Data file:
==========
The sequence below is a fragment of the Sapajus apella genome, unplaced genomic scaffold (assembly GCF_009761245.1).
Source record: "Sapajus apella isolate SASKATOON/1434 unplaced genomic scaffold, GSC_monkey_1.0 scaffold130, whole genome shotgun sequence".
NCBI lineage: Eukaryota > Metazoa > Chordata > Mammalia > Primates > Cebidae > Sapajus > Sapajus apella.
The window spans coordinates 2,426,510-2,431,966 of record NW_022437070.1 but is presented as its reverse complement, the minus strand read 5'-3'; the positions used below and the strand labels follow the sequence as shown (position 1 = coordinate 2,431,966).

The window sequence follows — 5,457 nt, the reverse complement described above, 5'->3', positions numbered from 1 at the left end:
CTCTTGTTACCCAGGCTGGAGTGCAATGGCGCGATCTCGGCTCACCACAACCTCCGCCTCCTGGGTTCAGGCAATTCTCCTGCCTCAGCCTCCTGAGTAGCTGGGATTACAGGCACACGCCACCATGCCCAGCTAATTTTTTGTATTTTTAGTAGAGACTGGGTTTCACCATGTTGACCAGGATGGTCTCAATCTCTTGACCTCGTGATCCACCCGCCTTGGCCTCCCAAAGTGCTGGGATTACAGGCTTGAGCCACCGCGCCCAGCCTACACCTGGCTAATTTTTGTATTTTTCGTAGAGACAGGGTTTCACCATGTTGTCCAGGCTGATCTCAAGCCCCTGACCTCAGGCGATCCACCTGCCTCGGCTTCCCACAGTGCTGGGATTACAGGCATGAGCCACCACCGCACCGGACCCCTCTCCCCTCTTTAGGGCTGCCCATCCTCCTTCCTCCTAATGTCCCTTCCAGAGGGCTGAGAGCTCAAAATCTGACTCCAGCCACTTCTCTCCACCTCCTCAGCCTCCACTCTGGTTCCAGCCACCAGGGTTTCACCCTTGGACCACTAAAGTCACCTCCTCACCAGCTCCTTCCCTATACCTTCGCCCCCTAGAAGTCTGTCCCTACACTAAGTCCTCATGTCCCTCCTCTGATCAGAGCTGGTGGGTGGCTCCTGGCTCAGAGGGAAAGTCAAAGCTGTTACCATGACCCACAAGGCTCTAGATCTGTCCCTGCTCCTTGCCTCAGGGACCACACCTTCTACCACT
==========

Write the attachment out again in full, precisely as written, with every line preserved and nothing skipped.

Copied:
The sequence below is a fragment of the Sapajus apella genome, unplaced genomic scaffold (assembly GCF_009761245.1).
Source record: "Sapajus apella isolate SASKATOON/1434 unplaced genomic scaffold, GSC_monkey_1.0 scaffold130, whole genome shotgun sequence".
NCBI lineage: Eukaryota > Metazoa > Chordata > Mammalia > Primates > Cebidae > Sapajus > Sapajus apella.
The window spans coordinates 2,426,510-2,431,966 of record NW_022437070.1 but is presented as its reverse complement, the minus strand read 5'-3'; the positions used below and the strand labels follow the sequence as shown (position 1 = coordinate 2,431,966).

The window sequence follows — 5,457 nt, the reverse complement described above, 5'->3', positions numbered from 1 at the left end:
CTCTTGTTACCCAGGCTGGAGTGCAATGGCGCGATCTCGGCTCACCACAACCTCCGCCTCCTGGGTTCAGGCAATTCTCCTGCCTCAGCCTCCTGAGTAGCTGGGATTACAGGCACACGCCACCATGCCCAGCTAATTTTTTGTATTTTTAGTAGAGACTGGGTTTCACCATGTTGACCAGGATGGTCTCAATCTCTTGACCTCGTGATCCACCCGCCTTGGCCTCCCAAAGTGCTGGGATTACAGGCTTGAGCCACCGCGCCCAGCCTACACCTGGCTAATTTTTGTATTTTTCGTAGAGACAGGGTTTCACCATGTTGTCCAGGCTGATCTCAAGCCCCTGACCTCAGGCGATCCACCTGCCTCGGCTTCCCACAGTGCTGGGATTACAGGCATGAGCCACCACCGCACCGGACCCCTCTCCCCTCTTTAGGGCTGCCCATCCTCCTTCCTCCTAATGTCCCTTCCAGAGGGCTGAGAGCTCAAAATCTGACTCCAGCCACTTCTCTCCACCTCCTCAGCCTCCACTCTGGTTCCAGCCACCAGGGTTTCACCCTTGGACCACTAAAGTCACCTCCTCACCAGCTCCTTCCCTATACCTTCGCCCCCTAGAAGTCTGTCCCTACACTAAGTCCTCATGTCCCTCCTCTGATCAGAGCTGGTGGGTGGCTCCTGGCTCAGAGGGAAAGTCAAAGCTGTTACCATGACCCACAAGGCTCTAGATCTGTCCCTGCTCCTTGCCTCAGGGACCACACCTTCTACCACT